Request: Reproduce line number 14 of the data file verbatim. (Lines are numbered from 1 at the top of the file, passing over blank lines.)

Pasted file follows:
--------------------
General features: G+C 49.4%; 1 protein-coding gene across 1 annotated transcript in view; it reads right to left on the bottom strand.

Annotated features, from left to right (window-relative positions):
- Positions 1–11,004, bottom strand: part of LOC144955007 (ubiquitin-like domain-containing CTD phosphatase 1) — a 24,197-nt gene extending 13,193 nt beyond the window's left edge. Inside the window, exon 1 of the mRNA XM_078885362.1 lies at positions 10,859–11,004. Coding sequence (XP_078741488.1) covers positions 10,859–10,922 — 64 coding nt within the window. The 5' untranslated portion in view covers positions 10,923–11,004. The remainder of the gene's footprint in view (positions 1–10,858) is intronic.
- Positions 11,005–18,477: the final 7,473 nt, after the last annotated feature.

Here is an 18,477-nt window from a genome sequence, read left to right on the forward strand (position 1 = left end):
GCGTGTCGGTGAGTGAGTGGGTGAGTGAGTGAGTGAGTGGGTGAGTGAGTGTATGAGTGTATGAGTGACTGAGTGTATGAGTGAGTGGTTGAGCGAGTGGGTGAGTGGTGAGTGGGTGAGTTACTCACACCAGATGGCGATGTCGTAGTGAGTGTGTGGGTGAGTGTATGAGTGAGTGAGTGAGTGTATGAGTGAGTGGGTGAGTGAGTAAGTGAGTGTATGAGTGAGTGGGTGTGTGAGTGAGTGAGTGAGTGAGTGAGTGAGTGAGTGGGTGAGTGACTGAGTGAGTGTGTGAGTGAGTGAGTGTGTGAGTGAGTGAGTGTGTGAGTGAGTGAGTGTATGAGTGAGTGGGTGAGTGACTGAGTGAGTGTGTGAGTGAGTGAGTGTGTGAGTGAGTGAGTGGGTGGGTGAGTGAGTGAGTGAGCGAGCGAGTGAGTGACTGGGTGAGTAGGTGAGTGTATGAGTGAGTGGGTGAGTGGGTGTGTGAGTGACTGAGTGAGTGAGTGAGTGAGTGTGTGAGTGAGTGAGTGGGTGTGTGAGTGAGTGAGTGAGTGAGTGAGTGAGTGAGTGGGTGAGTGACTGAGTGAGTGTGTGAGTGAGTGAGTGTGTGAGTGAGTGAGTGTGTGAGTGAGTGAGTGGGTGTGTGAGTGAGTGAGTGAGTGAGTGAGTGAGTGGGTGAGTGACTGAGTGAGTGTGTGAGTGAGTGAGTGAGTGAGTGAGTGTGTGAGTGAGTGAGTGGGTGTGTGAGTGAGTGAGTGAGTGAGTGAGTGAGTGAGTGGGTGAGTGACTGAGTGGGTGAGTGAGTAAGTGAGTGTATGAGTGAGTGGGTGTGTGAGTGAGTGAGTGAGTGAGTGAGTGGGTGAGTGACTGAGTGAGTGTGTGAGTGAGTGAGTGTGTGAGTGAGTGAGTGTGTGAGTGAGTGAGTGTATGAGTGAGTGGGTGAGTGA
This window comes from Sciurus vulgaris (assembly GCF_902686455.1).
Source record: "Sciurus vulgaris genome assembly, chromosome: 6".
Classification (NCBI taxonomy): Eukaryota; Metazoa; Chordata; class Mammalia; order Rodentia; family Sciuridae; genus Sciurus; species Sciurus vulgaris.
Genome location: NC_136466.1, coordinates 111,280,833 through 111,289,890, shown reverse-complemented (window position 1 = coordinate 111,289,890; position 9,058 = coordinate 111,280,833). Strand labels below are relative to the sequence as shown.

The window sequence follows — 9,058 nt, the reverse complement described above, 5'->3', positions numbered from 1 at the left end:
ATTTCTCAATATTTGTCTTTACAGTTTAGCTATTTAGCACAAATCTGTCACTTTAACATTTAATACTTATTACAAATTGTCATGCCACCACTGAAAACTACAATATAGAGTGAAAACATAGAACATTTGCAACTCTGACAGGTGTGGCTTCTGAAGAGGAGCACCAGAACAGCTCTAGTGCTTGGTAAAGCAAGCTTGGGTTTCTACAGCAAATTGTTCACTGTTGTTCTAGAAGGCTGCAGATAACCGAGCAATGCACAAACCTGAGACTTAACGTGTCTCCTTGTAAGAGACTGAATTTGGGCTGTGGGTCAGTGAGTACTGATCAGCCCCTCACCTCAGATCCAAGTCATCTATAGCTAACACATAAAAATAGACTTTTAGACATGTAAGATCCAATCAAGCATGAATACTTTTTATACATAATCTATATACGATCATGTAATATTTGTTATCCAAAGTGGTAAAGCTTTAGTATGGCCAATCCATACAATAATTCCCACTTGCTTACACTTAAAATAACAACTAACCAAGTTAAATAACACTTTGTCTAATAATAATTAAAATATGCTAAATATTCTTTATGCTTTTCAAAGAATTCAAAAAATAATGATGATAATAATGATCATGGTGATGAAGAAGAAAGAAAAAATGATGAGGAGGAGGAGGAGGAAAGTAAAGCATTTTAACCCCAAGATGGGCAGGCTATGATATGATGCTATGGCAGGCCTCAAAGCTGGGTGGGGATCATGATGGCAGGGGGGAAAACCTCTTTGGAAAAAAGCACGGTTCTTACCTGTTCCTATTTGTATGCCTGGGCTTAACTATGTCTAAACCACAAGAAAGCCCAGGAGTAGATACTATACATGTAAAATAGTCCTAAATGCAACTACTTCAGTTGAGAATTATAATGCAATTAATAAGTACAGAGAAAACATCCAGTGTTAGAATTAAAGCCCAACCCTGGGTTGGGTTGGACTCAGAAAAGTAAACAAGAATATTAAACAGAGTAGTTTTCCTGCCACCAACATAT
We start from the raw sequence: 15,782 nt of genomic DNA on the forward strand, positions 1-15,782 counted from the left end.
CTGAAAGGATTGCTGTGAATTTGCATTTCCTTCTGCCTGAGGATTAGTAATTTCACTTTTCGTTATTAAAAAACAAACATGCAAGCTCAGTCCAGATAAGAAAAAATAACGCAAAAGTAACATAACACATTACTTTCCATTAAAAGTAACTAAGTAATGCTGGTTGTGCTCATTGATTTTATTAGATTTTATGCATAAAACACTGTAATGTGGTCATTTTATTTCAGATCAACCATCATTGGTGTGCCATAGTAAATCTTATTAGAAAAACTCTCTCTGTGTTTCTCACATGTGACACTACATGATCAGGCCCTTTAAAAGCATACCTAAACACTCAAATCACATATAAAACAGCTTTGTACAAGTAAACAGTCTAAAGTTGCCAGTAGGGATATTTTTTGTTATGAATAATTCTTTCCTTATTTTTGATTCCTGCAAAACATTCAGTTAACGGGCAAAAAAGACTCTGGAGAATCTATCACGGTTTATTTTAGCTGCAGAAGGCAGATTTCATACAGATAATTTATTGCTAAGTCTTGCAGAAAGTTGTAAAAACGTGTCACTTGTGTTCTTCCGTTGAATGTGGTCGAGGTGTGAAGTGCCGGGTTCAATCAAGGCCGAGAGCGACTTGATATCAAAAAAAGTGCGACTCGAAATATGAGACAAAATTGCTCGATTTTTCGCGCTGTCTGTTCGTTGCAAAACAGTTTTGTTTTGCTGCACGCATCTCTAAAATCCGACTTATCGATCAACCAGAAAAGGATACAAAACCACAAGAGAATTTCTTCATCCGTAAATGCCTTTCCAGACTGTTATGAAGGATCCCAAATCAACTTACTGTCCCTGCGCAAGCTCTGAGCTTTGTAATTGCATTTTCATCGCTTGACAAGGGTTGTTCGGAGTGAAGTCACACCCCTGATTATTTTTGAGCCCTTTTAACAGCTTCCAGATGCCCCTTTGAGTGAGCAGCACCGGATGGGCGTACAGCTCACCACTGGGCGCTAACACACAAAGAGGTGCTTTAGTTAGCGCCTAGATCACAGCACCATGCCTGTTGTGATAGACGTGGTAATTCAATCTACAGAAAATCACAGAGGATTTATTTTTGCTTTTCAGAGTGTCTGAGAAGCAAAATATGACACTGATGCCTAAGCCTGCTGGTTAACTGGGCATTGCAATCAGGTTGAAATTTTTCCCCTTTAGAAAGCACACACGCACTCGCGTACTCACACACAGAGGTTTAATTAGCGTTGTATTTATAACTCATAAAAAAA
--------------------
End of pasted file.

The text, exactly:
CTGAAAGGATTGCTGTGAATTTGCATTTCCTTCTGCCTGAGGATTAGTAATTTCACTTTTCGTTATTAAAAAACAAACATGCAAGCTCAGTCCAGATAAGAAAAAATAACGCAAAAGTAACATAACACATTACTTTCCATTAAAAGTAACTAAGTAATGCTGGTTGTGCTCATTGATTTTATTAGATTTTATGCATAAAACACTGTAATGTGGTCATTTTATTTCAGATCAACCATCATTGGTGTGCCATAGTAAATCTTATTAGAAAAACTCTCTCTGTGTTTCTCACATGTGACACTACATGATCAGGCCCTTTAAAAGCATACCTAAACACTCAAATCACATATAAAACAGCTTTGTACAAGTAAACAGTCTAAAGTTGCCAGTAGGGATATTTTTTGTTATGAATAATTCTTTCCTTATTTTTGATTCCTGCAAAACATTCAGTTAACGGGCAAAAAAGACTCTGGAGAATCTATCACGGTTTATTTTAGCTGCAGAAGGCAGATTTCATACAGATAATTTATTGCTAAGTCTTGCAGAAAGTTGTAAAAACGTGTCACTTGTGTTCTTCCGTTGAATGTGGTCGAGGTGTGAAGTGCCGGGTTCAATCAAGGCCGAGAGCGACTTGATATCAAAAAAAGTGCGACTCGAAATATGAGACAAAATTGCTCGATTTTTCGCGCTGTCTGTTCGTTGCAAAACAGTTTTGTTTTGCTGCACGCATCTCTAAAATCCGACTTATCGATCAACCAGAAAAGGATACAAAACCACAAGAGAATTTCTTCATCCGTAAATGCCTTTCCAGACTGTTATGAAGGATCCCAAATCAACTTACTGTCCCTGCGCAAGCTCTGAGCTTTGTAATTGCATTTTCATCGCTTGACAAGGGTTGTTCGGAGTGAAGTCACACCCCTGATTATTTTTGAGCCCTTTTAACAGCTTCCAGATGCCCCTTTGAGTGAGCAGCACCGGATGGGCGTACAGCTCACCACTGGGCGCTAACACACAAAGAGGTGCTTTAGTTAGCGCCTAGATCACAGCACCATGCCTGTTGTGATAGACGTGGTAATTCAATCTACAGAAAATCACAGAGGATTTATTTTTGCTTTTCAGAGTGTCTGAGAAGCAAAATATGACACTGATGCCTAAGCCTGCTGGTTAACTGGGCATTGCAATCAGGTTGAAATTTTTCCCCTTTAGAAAGCACACACGCACTCGCGTACTCACACACAGAGGTTTAATTAGCGTTGTATTTATAACTCATAAAAAAA